Hospital Implements High-Tech Emergency Response System - InformationWeek

InformationWeek is part of the Informa Tech Division of Informa PLC

This site is operated by a business or businesses owned by Informa PLC and all copyright resides with them.Informa PLC's registered office is 5 Howick Place, London SW1P 1WG. Registered in England and Wales. Number 8860726.

Mobile // Mobile Applications

Hospital Implements High-Tech Emergency Response System

Location-based mapping system helps public safety officials, hospitals, and emergency responders more quickly and efficiently get aid to people in trouble.

Loma Linda University Medical Center has the second-largest bay station in the county, said Corbett. The use of the system is being expanded in to neighboring counties, including Los Angeles County and Santa Clara County. San Bernardino is "enormous but sparsely populated, GIS helps us determine what's the nearest facility based on a patient's needs," say Corbett.

In the next phase of development, scheduled to roll out in August, the additional AEGIS functionality will enable the system's use by all regional public safety organizations for disaster management, said Ed Carubis, principal consultant and senior program manager of ESRI professional services.

"The real-time situational awareness applications [of AEGIS] accomplish their mission through multiple location services," said Carubis, who, before joining ESRI, was a CIO for the New York City Department of Health and was involved in the post-9/11 development of a bio-surveillance system to collaborate with hospitals, emergency workers, and the Centers for Disease Control to monitor the outbreak of disease.

"It doesn’t take much for a large casualty event to bring hospitals to capacity, hospitals don't have a lot of extra beds," Carubis said. "There needs to be a regional approach for response of care in wider areas to make those decisions," he said. "As horrific as 9/11 was, it had a small footprint" compared to the sort of havoc that occurs in other disasters, like Hurricane Katrina, which covered a multistate region, he said.

AEGIS uses location-based technologies, including automatic vehicle location, which is a set of capabilities consisting of GPS mounted on vehicles like ambulances, fire trucks, police cars, and helicopters, said Anak Agung, ESRI senior consultant. The vehicles transmit their data through "wired or wireless, cell phone network, direct satellite communication, Wi-Fi, and a Web service that processes the location data transmitted by vehicles, and serves the locational data to other users," including ArcGIS Mobile users, he said.

ArcGIS Mobile, a part of ESRI's ArcGIS server, is the GIS technology that enables mobile users working on laptop, tablet PC, PDA, and mobile phone to be connected with enterprise GIS, said Agung. "It allows users to synchronize data they input from the fields and share data from other users at nearly real time," he said. It also allows mobile users "to run sophisticated analysis provided by a server using the field data input," he said.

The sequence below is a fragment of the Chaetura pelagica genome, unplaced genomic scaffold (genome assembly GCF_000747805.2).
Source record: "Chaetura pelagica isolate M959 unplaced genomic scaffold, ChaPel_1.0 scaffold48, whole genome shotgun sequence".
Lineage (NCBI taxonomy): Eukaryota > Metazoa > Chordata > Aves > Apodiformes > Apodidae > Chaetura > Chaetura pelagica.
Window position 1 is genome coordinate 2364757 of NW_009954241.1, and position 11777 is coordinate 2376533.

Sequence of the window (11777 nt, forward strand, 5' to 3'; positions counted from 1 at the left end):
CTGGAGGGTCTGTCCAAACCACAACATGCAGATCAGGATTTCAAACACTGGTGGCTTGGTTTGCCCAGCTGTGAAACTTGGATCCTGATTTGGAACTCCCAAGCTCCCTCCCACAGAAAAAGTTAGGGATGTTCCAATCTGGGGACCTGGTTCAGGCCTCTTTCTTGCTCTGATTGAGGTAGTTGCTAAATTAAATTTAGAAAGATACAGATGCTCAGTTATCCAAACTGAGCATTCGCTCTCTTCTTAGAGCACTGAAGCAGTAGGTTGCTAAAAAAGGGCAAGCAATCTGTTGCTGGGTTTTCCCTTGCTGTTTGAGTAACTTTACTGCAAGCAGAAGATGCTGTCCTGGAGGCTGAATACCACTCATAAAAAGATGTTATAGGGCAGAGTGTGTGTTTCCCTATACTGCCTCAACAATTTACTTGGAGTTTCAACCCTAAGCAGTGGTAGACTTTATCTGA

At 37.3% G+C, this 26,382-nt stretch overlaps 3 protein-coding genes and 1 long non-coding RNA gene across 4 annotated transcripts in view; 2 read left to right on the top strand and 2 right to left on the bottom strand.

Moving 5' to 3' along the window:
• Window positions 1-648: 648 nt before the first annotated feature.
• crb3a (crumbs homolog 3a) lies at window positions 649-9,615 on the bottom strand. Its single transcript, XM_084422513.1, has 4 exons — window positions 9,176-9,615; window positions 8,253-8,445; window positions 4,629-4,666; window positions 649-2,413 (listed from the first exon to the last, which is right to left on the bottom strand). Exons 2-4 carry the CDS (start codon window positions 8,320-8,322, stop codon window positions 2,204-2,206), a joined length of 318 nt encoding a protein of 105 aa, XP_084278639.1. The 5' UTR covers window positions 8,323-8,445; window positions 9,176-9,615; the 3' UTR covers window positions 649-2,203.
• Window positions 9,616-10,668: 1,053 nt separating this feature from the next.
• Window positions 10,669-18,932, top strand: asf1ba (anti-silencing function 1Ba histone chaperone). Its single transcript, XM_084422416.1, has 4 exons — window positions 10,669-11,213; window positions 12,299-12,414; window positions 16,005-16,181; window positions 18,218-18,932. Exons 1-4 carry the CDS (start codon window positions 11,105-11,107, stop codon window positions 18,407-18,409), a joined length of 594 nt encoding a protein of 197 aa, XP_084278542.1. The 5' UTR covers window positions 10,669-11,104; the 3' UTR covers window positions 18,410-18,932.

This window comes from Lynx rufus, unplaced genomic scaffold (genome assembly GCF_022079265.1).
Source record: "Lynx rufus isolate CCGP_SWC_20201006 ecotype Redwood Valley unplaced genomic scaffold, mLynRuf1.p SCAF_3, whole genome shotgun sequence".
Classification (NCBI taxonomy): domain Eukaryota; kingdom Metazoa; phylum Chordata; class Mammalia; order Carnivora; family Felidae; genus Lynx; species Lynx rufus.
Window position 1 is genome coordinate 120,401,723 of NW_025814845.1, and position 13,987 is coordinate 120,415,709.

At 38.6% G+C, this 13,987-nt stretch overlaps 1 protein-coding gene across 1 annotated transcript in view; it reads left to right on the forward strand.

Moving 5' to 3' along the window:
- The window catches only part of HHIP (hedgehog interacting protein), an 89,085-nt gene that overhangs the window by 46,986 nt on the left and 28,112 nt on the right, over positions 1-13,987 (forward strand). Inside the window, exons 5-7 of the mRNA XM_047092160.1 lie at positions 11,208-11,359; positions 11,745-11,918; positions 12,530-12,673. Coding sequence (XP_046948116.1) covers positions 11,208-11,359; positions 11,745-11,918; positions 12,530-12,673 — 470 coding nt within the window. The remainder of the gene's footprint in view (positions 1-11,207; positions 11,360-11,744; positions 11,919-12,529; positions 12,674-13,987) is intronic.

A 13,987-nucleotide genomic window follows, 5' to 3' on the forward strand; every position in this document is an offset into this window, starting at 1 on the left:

"For example, based on the current location of a mobile user, one can ask the server to analyze drive time and to report back from the server the multi-rings polygon indicating drive times, and find out other mobile users within each polygon," he said.

This information helps emergency response managers and public safety officials make better informed decisions, such as choosing the routes and destinations for helping critically injured patients and other victims of an emergency or disaster. Input from users in the field will also allow emergency responders, for instance, to alert other responders en-route in a disaster that there are fallen trees or debris blocking a road leading to a crisis area.

When not being used to manage real emergencies, AEGIS can also provide simulation training, not only for new users, but also as a cost-effective means for hospitals and regions to participate in disaster preparedness, Carubis said.

The system is also built to help emergency response and public safety officials handle more routine situations. "You don't want a system only for mass casualties, you want to use it on a day-to-day basis," which also helps prepares responders when a large crisis does occur. "You want this to be second nature," Carubis said.

We welcome your comments on this topic on our social media channels, or [contact us directly] with questions about the site.
2 of 2
Comment  | 
Print  | 
More Insights
Get Your Enterprise Ready for 5G
Mary E. Shacklett, Mary E. Shacklett,  1/14/2020
Modern App Dev: An Enterprise Guide
Cathleen Gagne, Managing Editor, InformationWeek,  1/5/2020
9 Ways to Improve IT and Operational Efficiencies in 2020
Cynthia Harvey, Freelance Journalist, InformationWeek,  1/2/2020
White Papers
Register for InformationWeek Newsletters
Current Issue
The Cloud Gets Ready for the 20's
This IT Trend Report explores how cloud computing is being shaped for the next phase in its maturation. It will help enterprise IT decision makers and business leaders understand some of the key trends reflected emerging cloud concepts and technologies, and in enterprise cloud usage patterns. Get it today!
Flash Poll